The aerospace manufacturer's space taxis will use more than 600 parts churned out by 3D printers. As Fred Katayama reports, the parts cut costs and save weight.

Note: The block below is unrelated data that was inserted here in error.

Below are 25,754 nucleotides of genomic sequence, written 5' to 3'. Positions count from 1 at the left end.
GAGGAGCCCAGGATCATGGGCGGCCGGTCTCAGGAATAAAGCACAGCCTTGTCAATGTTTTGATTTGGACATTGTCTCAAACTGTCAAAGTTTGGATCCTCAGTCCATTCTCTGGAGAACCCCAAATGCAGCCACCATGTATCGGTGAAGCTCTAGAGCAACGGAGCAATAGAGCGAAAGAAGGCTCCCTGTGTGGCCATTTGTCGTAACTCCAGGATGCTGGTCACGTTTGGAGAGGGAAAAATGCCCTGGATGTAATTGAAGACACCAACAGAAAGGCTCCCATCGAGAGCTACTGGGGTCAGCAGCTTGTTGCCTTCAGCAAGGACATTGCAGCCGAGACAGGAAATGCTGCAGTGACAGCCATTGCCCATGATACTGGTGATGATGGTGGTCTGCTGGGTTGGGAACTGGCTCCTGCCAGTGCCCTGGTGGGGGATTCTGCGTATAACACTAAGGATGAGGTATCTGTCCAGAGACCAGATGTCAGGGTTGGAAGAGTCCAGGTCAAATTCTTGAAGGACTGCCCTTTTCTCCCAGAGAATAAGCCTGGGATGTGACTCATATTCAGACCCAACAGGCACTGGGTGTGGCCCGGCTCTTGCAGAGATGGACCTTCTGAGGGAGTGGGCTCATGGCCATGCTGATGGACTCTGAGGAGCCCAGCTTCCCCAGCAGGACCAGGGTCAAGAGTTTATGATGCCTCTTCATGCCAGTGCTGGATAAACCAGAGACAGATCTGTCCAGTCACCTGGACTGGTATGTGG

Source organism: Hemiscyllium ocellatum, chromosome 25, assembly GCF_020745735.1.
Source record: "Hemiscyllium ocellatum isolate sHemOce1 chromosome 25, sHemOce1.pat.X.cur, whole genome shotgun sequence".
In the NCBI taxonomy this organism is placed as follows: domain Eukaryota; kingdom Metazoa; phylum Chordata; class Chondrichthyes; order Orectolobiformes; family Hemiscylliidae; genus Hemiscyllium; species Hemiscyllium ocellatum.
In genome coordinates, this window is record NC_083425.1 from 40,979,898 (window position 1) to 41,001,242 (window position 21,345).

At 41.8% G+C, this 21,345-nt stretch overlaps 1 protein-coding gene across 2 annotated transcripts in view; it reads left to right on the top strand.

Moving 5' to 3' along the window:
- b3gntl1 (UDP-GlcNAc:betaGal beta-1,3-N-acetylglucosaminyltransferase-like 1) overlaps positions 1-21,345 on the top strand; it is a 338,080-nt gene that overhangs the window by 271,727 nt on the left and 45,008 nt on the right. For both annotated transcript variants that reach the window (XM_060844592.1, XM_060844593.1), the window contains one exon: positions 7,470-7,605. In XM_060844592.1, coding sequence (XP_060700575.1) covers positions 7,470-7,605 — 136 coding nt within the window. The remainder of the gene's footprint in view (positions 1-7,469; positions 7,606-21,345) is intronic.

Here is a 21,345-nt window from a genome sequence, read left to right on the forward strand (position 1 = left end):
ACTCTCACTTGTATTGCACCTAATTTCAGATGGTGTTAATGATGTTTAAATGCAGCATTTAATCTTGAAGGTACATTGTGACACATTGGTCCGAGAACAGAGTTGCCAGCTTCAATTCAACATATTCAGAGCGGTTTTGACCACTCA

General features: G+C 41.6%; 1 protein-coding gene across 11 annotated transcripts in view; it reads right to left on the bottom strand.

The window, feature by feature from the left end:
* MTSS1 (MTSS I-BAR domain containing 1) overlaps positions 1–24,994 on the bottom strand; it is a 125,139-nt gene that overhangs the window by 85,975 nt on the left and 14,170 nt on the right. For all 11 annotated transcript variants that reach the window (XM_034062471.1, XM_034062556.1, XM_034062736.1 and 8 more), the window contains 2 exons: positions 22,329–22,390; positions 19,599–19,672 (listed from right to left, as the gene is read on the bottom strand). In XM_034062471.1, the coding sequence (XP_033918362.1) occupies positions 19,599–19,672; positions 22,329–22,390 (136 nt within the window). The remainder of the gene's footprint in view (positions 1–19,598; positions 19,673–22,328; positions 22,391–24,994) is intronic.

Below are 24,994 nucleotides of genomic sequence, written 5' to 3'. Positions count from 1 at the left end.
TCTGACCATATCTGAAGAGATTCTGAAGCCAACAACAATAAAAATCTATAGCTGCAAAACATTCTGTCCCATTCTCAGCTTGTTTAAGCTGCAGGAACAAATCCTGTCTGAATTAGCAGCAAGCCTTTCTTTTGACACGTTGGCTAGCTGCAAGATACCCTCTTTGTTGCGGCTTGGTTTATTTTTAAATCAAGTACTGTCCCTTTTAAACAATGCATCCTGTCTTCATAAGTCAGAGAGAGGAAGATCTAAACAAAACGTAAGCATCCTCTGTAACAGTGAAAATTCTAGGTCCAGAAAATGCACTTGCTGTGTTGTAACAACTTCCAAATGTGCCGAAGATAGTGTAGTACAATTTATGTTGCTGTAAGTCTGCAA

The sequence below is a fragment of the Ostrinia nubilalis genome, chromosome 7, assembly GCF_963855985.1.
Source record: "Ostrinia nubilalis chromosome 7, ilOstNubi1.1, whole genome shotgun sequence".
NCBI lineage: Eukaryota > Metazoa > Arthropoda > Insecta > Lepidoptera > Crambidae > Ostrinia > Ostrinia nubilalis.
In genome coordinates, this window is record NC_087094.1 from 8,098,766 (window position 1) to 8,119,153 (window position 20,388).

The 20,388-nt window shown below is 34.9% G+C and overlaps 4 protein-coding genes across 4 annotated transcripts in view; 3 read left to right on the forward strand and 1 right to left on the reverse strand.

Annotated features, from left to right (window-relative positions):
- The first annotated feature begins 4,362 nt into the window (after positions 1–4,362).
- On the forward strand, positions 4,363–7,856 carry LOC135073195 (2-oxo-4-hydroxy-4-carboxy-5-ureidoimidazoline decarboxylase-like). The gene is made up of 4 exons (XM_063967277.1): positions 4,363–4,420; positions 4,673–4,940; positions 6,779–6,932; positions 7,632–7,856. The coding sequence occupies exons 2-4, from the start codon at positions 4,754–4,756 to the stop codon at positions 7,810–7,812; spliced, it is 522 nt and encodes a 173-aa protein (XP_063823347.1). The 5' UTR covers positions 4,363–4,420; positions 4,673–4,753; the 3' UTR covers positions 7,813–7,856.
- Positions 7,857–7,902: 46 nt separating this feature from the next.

These aren't your ordinary parts made of plastic. They're being churned out by a 3D printer, and more than 800 different parts produced by this small company will land in Boeing's Starliner spacecraft. The aerospace manufacturer is betting that Oxford Performance Materials' printed plastics can perform flawlessly under the extreme stress of a rocket launch and sub-zero temperatures. Elijah Willis directs materials and processes at Oxford. SOUNDBITE: ELIJAH WILLIS, DIRECTOR OF MATERIALS AND PROCESSES, OXFORD PERFORMANCE MATERIALS, (ENGLISH) SAYING: "3D printing is a manufacturing process, more commonly known as additive manufacturing, taking advantage of building a part layer by layer as opposed to subtractive manufacturing which is cutting away the part out of a billet or hog of a material, either metal or plastic, whichever you are starting with." Oxford's components will help Boeing cut costs and save weight on each capsule. Bernie Plishtin heads business development at Oxford: SOUNDBITE: BERNIE PLISHTIN, CHIEF BUSINESS DEVELOPMENT OFFICER, OXFORD PERFORMANCE MATERIALS, (ENGLISH) SAYING: "Weight savings is incredibly important when you are putting things up in space. And we've been able to reduce hundreds of pounds on the crew capsule by Boeing's measurements, approximately 60 percent weight reduction on the parts that we produced." 3D printing has progressed beyond prototypes into industrial production of high-grade parts used in space ships and aircraft engines, among other things. Sales have taken off, and Wohlers Report expects them to quintuple by 2021.